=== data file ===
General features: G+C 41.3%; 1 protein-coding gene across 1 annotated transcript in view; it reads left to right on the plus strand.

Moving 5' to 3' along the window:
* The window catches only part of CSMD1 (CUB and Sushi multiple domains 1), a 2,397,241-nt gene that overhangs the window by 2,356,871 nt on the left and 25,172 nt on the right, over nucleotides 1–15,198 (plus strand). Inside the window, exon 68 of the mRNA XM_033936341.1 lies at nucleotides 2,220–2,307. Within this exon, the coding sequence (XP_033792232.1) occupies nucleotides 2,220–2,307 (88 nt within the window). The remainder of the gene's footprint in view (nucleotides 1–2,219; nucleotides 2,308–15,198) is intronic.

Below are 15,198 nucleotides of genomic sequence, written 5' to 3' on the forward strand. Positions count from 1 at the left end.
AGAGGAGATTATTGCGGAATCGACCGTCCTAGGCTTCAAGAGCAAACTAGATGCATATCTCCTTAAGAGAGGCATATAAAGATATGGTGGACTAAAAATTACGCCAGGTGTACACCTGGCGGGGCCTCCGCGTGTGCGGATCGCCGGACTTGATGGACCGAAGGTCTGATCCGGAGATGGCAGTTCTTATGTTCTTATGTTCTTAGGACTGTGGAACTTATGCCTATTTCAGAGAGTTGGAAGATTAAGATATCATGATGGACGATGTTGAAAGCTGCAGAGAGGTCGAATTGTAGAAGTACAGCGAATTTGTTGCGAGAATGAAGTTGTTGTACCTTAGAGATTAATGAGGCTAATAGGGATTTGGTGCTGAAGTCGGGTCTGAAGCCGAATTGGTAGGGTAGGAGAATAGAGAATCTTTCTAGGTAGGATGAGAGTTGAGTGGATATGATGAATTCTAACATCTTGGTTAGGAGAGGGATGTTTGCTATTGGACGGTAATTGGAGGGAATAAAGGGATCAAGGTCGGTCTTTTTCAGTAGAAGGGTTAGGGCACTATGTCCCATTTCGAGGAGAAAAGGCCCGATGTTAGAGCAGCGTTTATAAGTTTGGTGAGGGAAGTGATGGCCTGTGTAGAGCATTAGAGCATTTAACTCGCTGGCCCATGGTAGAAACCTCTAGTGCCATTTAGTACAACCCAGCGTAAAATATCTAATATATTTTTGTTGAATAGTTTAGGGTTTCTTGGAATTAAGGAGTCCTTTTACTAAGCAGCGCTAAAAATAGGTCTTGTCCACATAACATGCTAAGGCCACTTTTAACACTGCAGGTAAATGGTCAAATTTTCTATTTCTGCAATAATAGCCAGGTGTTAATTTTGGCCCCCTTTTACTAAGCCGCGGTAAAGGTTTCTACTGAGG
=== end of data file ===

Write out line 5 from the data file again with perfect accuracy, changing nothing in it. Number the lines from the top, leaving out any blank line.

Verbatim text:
AGAGGAGATTATTGCGGAATCGACCGTCCTAGGCTTCAAGAGCAAACTAGATGCATATCTCCTTAAGAGAGGCATATAAAGATATGGTGGACTAAAAATTACGCCAGGTGTACACCTGGCGGGGCCTCCGCGTGTGCGGATCGCCGGACTTGATGGACCGAAGGTCTGATCCGGAGATGGCAGTTCTTATGTTCTTATGTTCTTAGGACTGTGGAACTTATGCCTATTTCAGAGAGTTGGAAGATTAAGATATCATGATGGACGATGTTGAAAGCTGCAGAGAGGTCGAATTGTAGAAGTACAGCGAATTTGTTGCGAGAATGAAGTTGTTGTACCTTAGAGATTAATGAGGCTAATAGGGATTTGGTGCTGAAGTCGGGTCTGAAGCCGAATTGGTAGGGTAGGAGAATAGAGAATCTTTCTAGGTAGGATGAGAGTTGAGTGGATATGATGAATTCTAACATCTTGGTTAGGAGAGGGATGTTTGCTATTGGACGGTAATTGGAGGGAATAAAGGGATCAAGGTCGGTCTTTTTCAGTAGAAGGGTTAGGGCACTATGTCCCATTTCGAGGAGAAAAGGCCCGATGTTAGAGCAGCGTTTATAAGTTTGGTGAGGGAAGTGATGGCCTGTGTAGAGCATTAGAGCATTTAACTCGCTGGCCCATGGTAGAAACCTCTAGTGCCATTTAGTACAACCCAGCGTAAAATATCTAATATATTTTTGTTGAATAGTTTAGGGTTTCTTGGAATTAAGGAGTCCTTTTACTAAGCAGCGCTAAAAATAGGTCTTGTCCACATAACATGCTAAGGCCACTTTTAACACTGCAGGTAAATGGTCAAATTTTCTATTTCTGCAATAATAGCCAGGTGTTAATTTTGGCCCCCTTTTACTAAGCCGCGGTAAAGGTTTCTACTGAGG